Violin and Viola Players – Highest risk for Pain! String players have the highest risk for Performance-related musculoskeletal disorders (PRMD’s). Rates frequently reach as high as 88%. PRMD’s include issues like neck pain, shoulder pain, shoulder impingement, carpal tunnel syndrome, wrist pain, and back pain. Symmetry Musicians who play instruments that reinforce asymmetrical postures and movements, like violin and viola, are more susceptible to injury. High volume repetitive stress, often accompanied by extreme mental focus and stress, contribute to string players’ vulnerability. A literature review spanning 16 years and published in the journal Medical Problems of Performing Artists Published in 2018 strongly supports this premise. Reducing Risk in Violin and Viola Players. As frustrating and annoying as preventive measures and cool down sessions may be for musicians, like athletes, they must attempt to reduce the risk of career dampening injuries. Below are a few steps to help prevent injury that require no help. These should not be skipped: Warm-up. A gentle warming up of your body and instrument should preclude serious practice or performance. Take breaks. Pause between songs or sets to shake your body out and interrupt the repetitive, asymmetrical strain on your body. Stretching and mobility exercises...

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PRMD – Playing Related Musculoskeletal Disorders – Musician Pain

September 22, 2020

What is PRMD? PRMD stands for “Playing-Related Musculoskeletal Disorders” among musicians. Researchers asked a large cohort of musicians about their experience with PRMD’s and the results were significant: Lifetime history of injuries averaged out to 68%. Previous 12-month history of PRMD’s was 46% 7 Day history of PRMD’s was 23% Most respondents reported multiple PRMD’s. Upper body PRMD’s were most common by region. Wrists (25%) and low back (24%) were the most common body “parts” affected. PRMD’s occur most often in musicians who practice or play many hours each week. There were 173,300 professional musicians in the United States in 2014 according to the Bureau of Labor and Statistics. In recent surveys, nearly three-fourths of professional musicians reported past injuries and pain that affected their playing. The Musical “athlete” Professional musicians are like athletes. Practice, practice, practice, perform. Repetition of fine and gross motor movements slowly accumulates stress and strain over time, leading to the proverbial straw that breaks the camel’s back. This tends to happen faster in musicians who fail to do the following: Warm-up and cool down. Seek help at the first sign of a problem. Recognize that symptoms have a cause. Stop playing when problems arise....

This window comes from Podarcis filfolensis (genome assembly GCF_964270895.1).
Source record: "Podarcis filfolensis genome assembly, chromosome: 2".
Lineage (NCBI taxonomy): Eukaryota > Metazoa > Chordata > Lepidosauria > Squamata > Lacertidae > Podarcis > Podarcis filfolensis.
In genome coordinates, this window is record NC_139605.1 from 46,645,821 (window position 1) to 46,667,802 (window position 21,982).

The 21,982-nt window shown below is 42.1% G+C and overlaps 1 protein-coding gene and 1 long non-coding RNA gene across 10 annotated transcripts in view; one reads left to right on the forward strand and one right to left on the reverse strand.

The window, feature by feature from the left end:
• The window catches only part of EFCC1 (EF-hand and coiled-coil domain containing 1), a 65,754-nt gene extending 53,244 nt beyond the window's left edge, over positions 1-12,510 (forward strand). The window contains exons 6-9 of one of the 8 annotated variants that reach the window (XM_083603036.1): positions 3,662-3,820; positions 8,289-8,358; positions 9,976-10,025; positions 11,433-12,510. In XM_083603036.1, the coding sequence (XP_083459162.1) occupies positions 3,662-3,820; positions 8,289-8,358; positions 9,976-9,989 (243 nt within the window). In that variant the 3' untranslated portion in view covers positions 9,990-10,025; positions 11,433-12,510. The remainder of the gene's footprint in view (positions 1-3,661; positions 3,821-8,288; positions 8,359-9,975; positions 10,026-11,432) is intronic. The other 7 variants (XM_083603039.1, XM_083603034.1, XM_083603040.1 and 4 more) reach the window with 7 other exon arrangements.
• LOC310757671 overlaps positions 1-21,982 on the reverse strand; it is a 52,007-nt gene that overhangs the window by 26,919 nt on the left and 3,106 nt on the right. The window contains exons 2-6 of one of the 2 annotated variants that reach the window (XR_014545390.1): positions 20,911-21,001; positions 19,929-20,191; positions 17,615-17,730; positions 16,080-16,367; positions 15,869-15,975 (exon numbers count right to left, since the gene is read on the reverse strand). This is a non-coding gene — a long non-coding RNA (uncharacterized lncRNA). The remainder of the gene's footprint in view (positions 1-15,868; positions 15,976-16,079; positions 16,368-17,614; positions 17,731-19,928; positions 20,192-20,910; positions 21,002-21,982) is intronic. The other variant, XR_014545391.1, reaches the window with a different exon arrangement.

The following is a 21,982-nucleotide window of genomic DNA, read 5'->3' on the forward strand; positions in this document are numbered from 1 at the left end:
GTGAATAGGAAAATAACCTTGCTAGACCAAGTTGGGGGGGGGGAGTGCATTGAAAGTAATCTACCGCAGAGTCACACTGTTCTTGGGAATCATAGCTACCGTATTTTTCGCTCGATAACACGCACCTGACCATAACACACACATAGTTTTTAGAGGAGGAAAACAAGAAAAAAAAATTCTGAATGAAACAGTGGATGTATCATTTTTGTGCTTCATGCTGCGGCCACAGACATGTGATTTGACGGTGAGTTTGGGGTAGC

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Wrist Pain From Guitar. Guitarist Carpal Tunnel Syndrome.

September 21, 2020


Carpal Tunnel Syndrome in The Guitarist Carpal tunnel syndrome is a common repetitive strain injury in musicians. Guitarists’ fingers and wrists move a lot, creating friction and inflammation in the carpal tunnel. The carpal tunnel is a tight band of ligament that crosses over the wrist, like a bridge across the wrist, and the nerves going to the hand. When the nerves are under too much pressure, numbness, tingling, weakness, and poor coordination and healing often arise. Diagnosis People often “diagnose” themselves with carpal tunnel syndrome (CTS), but are too often wrong. With the guidance and expertise of a doctor, CTS can be easily diagnosed and recommendations for care made, via telemedicine video calls. Specific tests and patterns of symptoms will lead to an accurate diagnosis and strategic treatment. The problem with poor self “diagnosis” is that the efficacy of treatment will be compromised, potentially leading to a drawn-out worsening of the problem. For a serious musician, this could be career-altering…in a bad way. Other Factors of Vulnerability Other lifestyle factors like hobbies, sports, sleep position, previous injuries, and previous episodes may also alter the “normalcy” of your CTS, complicating treatment, even diagnosis. These additional factors may make traditional...

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Upright Bass & Shoulder Pain. Double Base Shoulder Pain.

September 15, 2020

Are you a double bass player with shoulder pain? Dr. Lou does telemedicine consultations for musicians with shoulder pain. In the U.S. call (207) 774-6251.